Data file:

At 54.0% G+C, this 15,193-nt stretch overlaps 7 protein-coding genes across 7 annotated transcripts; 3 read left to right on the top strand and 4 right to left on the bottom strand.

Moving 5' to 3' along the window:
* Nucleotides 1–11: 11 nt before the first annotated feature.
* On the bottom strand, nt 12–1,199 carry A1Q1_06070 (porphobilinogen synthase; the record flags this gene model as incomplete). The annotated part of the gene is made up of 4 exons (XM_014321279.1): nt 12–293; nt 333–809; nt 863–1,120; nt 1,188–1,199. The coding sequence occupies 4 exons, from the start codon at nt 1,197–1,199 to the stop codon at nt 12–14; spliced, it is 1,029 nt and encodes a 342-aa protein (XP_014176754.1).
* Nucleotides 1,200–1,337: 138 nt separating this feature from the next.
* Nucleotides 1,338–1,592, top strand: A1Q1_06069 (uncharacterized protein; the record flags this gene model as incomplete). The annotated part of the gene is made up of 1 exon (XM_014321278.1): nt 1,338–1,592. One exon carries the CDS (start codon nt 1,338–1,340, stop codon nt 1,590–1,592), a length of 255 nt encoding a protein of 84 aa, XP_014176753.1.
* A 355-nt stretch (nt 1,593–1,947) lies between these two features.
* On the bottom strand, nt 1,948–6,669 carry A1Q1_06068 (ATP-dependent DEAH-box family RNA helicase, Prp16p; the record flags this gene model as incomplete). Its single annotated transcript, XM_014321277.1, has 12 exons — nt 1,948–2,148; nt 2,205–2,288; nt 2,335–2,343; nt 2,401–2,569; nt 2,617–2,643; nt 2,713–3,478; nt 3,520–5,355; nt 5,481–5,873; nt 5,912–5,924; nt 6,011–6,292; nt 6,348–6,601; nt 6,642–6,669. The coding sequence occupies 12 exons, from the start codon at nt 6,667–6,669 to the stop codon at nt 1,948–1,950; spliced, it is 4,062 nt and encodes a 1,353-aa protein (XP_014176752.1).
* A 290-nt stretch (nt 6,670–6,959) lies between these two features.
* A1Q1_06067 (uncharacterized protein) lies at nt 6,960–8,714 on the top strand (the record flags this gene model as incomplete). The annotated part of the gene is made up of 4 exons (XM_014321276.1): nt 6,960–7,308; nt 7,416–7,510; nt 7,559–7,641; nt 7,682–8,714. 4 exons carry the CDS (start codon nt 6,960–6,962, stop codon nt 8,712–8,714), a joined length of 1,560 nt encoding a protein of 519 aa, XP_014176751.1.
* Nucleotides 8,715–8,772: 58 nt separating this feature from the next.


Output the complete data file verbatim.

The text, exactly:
At 54.0% G+C, this 15,193-nt stretch overlaps 7 protein-coding genes across 7 annotated transcripts; 3 read left to right on the top strand and 4 right to left on the bottom strand.

Moving 5' to 3' along the window:
* Nucleotides 1–11: 11 nt before the first annotated feature.
* On the bottom strand, nt 12–1,199 carry A1Q1_06070 (porphobilinogen synthase; the record flags this gene model as incomplete). The annotated part of the gene is made up of 4 exons (XM_014321279.1): nt 12–293; nt 333–809; nt 863–1,120; nt 1,188–1,199. The coding sequence occupies 4 exons, from the start codon at nt 1,197–1,199 to the stop codon at nt 12–14; spliced, it is 1,029 nt and encodes a 342-aa protein (XP_014176754.1).
* Nucleotides 1,200–1,337: 138 nt separating this feature from the next.
* Nucleotides 1,338–1,592, top strand: A1Q1_06069 (uncharacterized protein; the record flags this gene model as incomplete). The annotated part of the gene is made up of 1 exon (XM_014321278.1): nt 1,338–1,592. One exon carries the CDS (start codon nt 1,338–1,340, stop codon nt 1,590–1,592), a length of 255 nt encoding a protein of 84 aa, XP_014176753.1.
* A 355-nt stretch (nt 1,593–1,947) lies between these two features.
* On the bottom strand, nt 1,948–6,669 carry A1Q1_06068 (ATP-dependent DEAH-box family RNA helicase, Prp16p; the record flags this gene model as incomplete). Its single annotated transcript, XM_014321277.1, has 12 exons — nt 1,948–2,148; nt 2,205–2,288; nt 2,335–2,343; nt 2,401–2,569; nt 2,617–2,643; nt 2,713–3,478; nt 3,520–5,355; nt 5,481–5,873; nt 5,912–5,924; nt 6,011–6,292; nt 6,348–6,601; nt 6,642–6,669. The coding sequence occupies 12 exons, from the start codon at nt 6,667–6,669 to the stop codon at nt 1,948–1,950; spliced, it is 4,062 nt and encodes a 1,353-aa protein (XP_014176752.1).
* A 290-nt stretch (nt 6,670–6,959) lies between these two features.
* A1Q1_06067 (uncharacterized protein) lies at nt 6,960–8,714 on the top strand (the record flags this gene model as incomplete). The annotated part of the gene is made up of 4 exons (XM_014321276.1): nt 6,960–7,308; nt 7,416–7,510; nt 7,559–7,641; nt 7,682–8,714. 4 exons carry the CDS (start codon nt 6,960–6,962, stop codon nt 8,712–8,714), a joined length of 1,560 nt encoding a protein of 519 aa, XP_014176751.1.
* Nucleotides 8,715–8,772: 58 nt separating this feature from the next.